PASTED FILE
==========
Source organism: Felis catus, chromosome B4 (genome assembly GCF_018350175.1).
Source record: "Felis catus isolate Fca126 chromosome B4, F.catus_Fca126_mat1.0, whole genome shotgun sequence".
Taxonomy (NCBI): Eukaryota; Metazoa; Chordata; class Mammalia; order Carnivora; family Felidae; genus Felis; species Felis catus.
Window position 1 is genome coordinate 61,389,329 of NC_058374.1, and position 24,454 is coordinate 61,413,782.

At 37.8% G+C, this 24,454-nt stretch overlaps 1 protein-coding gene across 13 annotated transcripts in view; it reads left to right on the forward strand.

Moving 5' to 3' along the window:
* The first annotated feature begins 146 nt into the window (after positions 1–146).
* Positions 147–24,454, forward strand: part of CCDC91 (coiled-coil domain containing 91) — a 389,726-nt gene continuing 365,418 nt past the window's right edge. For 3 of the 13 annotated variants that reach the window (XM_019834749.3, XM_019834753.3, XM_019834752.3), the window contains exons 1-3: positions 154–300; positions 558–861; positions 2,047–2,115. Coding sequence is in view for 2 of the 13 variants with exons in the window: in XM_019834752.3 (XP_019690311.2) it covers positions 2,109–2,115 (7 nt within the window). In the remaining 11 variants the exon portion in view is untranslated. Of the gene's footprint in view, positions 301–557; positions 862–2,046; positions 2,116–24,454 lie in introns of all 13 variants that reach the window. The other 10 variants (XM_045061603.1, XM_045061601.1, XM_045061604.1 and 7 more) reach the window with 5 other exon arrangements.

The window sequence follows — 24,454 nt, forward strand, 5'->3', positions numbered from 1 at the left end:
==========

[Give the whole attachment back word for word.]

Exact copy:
Source organism: Felis catus, chromosome B4 (genome assembly GCF_018350175.1).
Source record: "Felis catus isolate Fca126 chromosome B4, F.catus_Fca126_mat1.0, whole genome shotgun sequence".
Taxonomy (NCBI): Eukaryota; Metazoa; Chordata; class Mammalia; order Carnivora; family Felidae; genus Felis; species Felis catus.
Window position 1 is genome coordinate 61,389,329 of NC_058374.1, and position 24,454 is coordinate 61,413,782.

At 37.8% G+C, this 24,454-nt stretch overlaps 1 protein-coding gene across 13 annotated transcripts in view; it reads left to right on the forward strand.

Moving 5' to 3' along the window:
* The first annotated feature begins 146 nt into the window (after positions 1–146).
* Positions 147–24,454, forward strand: part of CCDC91 (coiled-coil domain containing 91) — a 389,726-nt gene continuing 365,418 nt past the window's right edge. For 3 of the 13 annotated variants that reach the window (XM_019834749.3, XM_019834753.3, XM_019834752.3), the window contains exons 1-3: positions 154–300; positions 558–861; positions 2,047–2,115. Coding sequence is in view for 2 of the 13 variants with exons in the window: in XM_019834752.3 (XP_019690311.2) it covers positions 2,109–2,115 (7 nt within the window). In the remaining 11 variants the exon portion in view is untranslated. Of the gene's footprint in view, positions 301–557; positions 862–2,046; positions 2,116–24,454 lie in introns of all 13 variants that reach the window. The other 10 variants (XM_045061603.1, XM_045061601.1, XM_045061604.1 and 7 more) reach the window with 5 other exon arrangements.

The window sequence follows — 24,454 nt, forward strand, 5'->3', positions numbered from 1 at the left end: